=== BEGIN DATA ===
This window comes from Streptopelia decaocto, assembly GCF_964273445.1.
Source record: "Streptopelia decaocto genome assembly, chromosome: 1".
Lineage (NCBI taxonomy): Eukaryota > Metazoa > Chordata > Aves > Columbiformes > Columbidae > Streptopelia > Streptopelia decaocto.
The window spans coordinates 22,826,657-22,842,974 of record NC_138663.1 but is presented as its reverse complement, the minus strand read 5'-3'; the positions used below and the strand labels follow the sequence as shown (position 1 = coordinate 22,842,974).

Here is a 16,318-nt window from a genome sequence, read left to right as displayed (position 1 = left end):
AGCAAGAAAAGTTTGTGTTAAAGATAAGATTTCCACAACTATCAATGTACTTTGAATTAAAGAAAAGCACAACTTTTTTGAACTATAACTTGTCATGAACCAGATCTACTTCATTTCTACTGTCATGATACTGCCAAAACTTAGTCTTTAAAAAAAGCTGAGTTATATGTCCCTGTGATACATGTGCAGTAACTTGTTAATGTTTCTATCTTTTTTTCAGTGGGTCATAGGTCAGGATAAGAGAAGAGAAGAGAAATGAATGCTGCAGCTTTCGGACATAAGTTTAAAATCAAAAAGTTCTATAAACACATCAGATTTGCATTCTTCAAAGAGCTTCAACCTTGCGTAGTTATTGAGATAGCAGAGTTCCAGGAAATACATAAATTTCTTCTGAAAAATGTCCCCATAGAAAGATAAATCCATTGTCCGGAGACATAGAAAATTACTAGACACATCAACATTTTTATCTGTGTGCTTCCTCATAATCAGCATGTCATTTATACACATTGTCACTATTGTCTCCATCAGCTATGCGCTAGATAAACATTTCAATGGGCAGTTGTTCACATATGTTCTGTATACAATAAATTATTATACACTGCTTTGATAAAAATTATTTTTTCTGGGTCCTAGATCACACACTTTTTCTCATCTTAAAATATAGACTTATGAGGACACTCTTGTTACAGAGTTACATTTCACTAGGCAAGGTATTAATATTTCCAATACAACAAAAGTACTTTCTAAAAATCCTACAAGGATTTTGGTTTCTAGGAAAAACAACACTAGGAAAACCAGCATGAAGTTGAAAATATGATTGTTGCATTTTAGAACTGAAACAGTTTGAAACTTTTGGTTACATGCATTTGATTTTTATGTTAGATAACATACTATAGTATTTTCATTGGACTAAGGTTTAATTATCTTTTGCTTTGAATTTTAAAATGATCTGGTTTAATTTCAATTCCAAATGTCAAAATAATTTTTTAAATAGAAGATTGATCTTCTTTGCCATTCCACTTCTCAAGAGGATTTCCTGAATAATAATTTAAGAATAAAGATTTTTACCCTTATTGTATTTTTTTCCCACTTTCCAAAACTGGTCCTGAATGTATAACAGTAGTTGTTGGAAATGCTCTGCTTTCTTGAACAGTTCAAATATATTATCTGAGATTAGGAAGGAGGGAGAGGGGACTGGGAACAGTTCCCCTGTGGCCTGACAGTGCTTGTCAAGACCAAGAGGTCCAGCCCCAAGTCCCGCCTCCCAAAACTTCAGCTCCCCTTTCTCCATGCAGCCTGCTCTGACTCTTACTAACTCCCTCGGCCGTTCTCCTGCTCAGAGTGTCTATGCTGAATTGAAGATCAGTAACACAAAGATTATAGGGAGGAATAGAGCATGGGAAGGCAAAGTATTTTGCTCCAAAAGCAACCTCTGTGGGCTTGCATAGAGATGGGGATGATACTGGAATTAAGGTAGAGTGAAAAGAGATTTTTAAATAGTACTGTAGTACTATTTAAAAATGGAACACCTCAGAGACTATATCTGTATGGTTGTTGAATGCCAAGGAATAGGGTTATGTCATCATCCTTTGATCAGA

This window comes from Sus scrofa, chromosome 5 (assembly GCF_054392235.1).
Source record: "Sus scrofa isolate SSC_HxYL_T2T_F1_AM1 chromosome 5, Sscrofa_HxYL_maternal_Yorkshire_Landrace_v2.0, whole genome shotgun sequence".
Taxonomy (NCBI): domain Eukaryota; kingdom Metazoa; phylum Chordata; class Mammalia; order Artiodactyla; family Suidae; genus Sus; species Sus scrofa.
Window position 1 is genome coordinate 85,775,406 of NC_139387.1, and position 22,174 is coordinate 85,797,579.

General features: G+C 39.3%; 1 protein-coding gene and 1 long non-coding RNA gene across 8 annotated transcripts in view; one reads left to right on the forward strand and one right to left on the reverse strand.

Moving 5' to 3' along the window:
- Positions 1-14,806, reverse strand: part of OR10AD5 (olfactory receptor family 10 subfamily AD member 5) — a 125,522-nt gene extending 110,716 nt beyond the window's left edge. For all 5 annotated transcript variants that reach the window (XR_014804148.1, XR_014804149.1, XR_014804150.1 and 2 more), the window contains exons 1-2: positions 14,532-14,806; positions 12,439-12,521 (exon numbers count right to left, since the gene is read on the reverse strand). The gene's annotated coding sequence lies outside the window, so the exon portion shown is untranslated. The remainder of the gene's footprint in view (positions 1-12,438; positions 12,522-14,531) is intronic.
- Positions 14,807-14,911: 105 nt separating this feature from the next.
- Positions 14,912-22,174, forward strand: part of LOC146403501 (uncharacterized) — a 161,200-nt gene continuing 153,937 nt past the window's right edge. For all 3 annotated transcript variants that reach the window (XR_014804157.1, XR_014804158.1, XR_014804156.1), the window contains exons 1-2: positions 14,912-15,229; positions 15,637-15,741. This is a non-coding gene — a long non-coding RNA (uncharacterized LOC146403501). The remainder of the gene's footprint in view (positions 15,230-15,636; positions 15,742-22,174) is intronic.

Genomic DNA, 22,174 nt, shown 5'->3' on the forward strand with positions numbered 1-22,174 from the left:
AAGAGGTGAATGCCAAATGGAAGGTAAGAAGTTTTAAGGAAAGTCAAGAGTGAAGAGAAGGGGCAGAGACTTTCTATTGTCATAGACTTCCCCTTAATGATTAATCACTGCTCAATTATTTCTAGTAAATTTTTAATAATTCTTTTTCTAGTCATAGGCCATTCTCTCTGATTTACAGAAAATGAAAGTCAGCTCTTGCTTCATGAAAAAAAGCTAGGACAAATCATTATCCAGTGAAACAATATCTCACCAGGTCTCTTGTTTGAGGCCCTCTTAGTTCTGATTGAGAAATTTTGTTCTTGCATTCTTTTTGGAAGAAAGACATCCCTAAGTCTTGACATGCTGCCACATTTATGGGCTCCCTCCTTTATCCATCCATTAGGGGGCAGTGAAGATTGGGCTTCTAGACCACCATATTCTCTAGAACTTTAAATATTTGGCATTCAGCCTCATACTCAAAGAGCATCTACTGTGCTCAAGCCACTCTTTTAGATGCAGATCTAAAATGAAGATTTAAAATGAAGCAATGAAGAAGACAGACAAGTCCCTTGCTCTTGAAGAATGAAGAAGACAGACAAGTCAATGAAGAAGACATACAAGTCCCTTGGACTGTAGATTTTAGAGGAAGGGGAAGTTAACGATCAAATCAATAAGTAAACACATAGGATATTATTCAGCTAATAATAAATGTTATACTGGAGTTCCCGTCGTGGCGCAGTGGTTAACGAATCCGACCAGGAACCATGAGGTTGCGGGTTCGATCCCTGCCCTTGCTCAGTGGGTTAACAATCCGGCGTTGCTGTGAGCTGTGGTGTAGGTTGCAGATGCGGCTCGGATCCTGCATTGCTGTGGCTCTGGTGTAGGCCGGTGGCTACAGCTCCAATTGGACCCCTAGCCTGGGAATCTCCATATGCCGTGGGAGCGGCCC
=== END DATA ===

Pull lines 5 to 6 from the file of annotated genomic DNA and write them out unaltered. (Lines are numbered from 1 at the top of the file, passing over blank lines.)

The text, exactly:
Here is a 16,318-nt window from a genome sequence, read left to right as displayed (position 1 = left end):
AGCAAGAAAAGTTTGTGTTAAAGATAAGATTTCCACAACTATCAATGTACTTTGAATTAAAGAAAAGCACAACTTTTTTGAACTATAACTTGTCATGAACCAGATCTACTTCATTTCTACTGTCATGATACTGCCAAAACTTAGTCTTTAAAAAAAGCTGAGTTATATGTCCCTGTGATACATGTGCAGTAACTTGTTAATGTTTCTATCTTTTTTTCAGTGGGTCATAGGTCAGGATAAGAGAAGAGAAGAGAAATGAATGCTGCAGCTTTCGGACATAAGTTTAAAATCAAAAAGTTCTATAAACACATCAGATTTGCATTCTTCAAAGAGCTTCAACCTTGCGTAGTTATTGAGATAGCAGAGTTCCAGGAAATACATAAATTTCTTCTGAAAAATGTCCCCATAGAAAGATAAATCCATTGTCCGGAGACATAGAAAATTACTAGACACATCAACATTTTTATCTGTGTGCTTCCTCATAATCAGCATGTCATTTATACACATTGTCACTATTGTCTCCATCAGCTATGCGCTAGATAAACATTTCAATGGGCAGTTGTTCACATATGTTCTGTATACAATAAATTATTATACACTGCTTTGATAAAAATTATTTTTTCTGGGTCCTAGATCACACACTTTTTCTCATCTTAAAATATAGACTTATGAGGACACTCTTGTTACAGAGTTACATTTCACTAGGCAAGGTATTAATATTTCCAATACAACAAAAGTACTTTCTAAAAATCCTACAAGGATTTTGGTTTCTAGGAAAAACAACACTAGGAAAACCAGCATGAAGTTGAAAATATGATTGTTGCATTTTAGAACTGAAACAGTTTGAAACTTTTGGTTACATGCATTTGATTTTTATGTTAGATAACATACTATAGTATTTTCATTGGACTAAGGTTTAATTATCTTTTGCTTTGAATTTTAAAATGATCTGGTTTAATTTCAATTCCAAATGTCAAAATAATTTTTTAAATAGAAGATTGATCTTCTTTGCCATTCCACTTCTCAAGAGGATTTCCTGAATAATAATTTAAGAATAAAGATTTTTACCCTTATTGTATTTTTTTCCCACTTTCCAAAACTGGTCCTGAATGTATAACAGTAGTTGTTGGAAATGCTCTGCTTTCTTGAACAGTTCAAATATATTATCTGAGATTAGGAAGGAGGGAGAGGGGACTGGGAACAGTTCCCCTGTGGCCTGACAGTGCTTGTCAAGACCAAGAGGTCCAGCCCCAAGTCCCGCCTCCCAAAACTTCAGCTCCCCTTTCTCCATGCAGCCTGCTCTGACTCTTACTAACTCCCTCGGCCGTTCTCCTGCTCAGAGTGTCTATGCTGAATTGAAGATCAGTAACACAAAGATTATAGGGAGGAATAGAGCATGGGAAGGCAAAGTATTTTGCTCCAAAAGCAACCTCTGTGGGCTTGCATAGAGATGGGGATGATACTGGAATTAAGGTAGAGTGAAAAGAGATTTTTAAATAGTACTGTAGTACTATTTAAAAATGGAACACCTCAGAGACTATATCTGTATGGTTGTTGAATGCCAAGGAATAGGGTTATGTCATCATCCTTTGATCAGA